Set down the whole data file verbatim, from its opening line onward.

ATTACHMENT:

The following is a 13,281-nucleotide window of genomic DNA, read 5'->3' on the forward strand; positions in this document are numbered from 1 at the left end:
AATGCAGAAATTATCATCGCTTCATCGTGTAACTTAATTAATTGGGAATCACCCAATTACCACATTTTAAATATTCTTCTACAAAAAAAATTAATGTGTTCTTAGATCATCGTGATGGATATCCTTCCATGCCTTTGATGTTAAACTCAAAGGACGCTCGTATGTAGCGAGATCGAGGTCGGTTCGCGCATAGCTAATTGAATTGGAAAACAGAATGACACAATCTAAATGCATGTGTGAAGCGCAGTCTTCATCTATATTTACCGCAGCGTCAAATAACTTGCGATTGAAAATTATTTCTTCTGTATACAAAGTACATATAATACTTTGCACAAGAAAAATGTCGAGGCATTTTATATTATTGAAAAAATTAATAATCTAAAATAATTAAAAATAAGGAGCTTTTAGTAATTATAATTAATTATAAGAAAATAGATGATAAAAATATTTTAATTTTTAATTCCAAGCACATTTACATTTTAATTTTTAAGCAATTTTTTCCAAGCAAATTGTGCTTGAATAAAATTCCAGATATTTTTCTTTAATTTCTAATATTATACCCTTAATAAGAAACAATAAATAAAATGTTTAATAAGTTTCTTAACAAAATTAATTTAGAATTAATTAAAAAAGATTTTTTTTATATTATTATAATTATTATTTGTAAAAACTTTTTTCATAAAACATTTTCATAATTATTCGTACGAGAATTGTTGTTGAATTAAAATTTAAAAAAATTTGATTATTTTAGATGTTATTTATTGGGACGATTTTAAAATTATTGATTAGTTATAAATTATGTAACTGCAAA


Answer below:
The following is a 13,281-nucleotide window of genomic DNA, read 5'->3' on the forward strand; positions in this document are numbered from 1 at the left end:
AATGCAGAAATTATCATCGCTTCATCGTGTAACTTAATTAATTGGGAATCACCCAATTACCACATTTTAAATATTCTTCTACAAAAAAAATTAATGTGTTCTTAGATCATCGTGATGGATATCCTTCCATGCCTTTGATGTTAAACTCAAAGGACGCTCGTATGTAGCGAGATCGAGGTCGGTTCGCGCATAGCTAATTGAATTGGAAAACAGAATGACACAATCTAAATGCATGTGTGAAGCGCAGTCTTCATCTATATTTACCGCAGCGTCAAATAACTTGCGATTGAAAATTATTTCTTCTGTATACAAAGTACATATAATACTTTGCACAAGAAAAATGTCGAGGCATTTTATATTATTGAAAAAATTAATAATCTAAAATAATTAAAAATAAGGAGCTTTTAGTAATTATAATTAATTATAAGAAAATAGATGATAAAAATATTTTAATTTTTAATTCCAAGCACATTTACATTTTAATTTTTAAGCAATTTTTTCCAAGCAAATTGTGCTTGAATAAAATTCCAGATATTTTTCTTTAATTTCTAATATTATACCCTTAATAAGAAACAATAAATAAAATGTTTAATAAGTTTCTTAACAAAATTAATTTAGAATTAATTAAAAAAGATTTTTTTTATATTATTATAATTATTATTTGTAAAAACTTTTTTCATAAAACATTTTCATAATTATTCGTACGAGAATTGTTGTTGAATTAAAATTTAAAAAAATTTGATTATTTTAGATGTTATTTATTGGGACGATTTTAAAATTATTGATTAGTTATAAATTATGTAACTGCAAA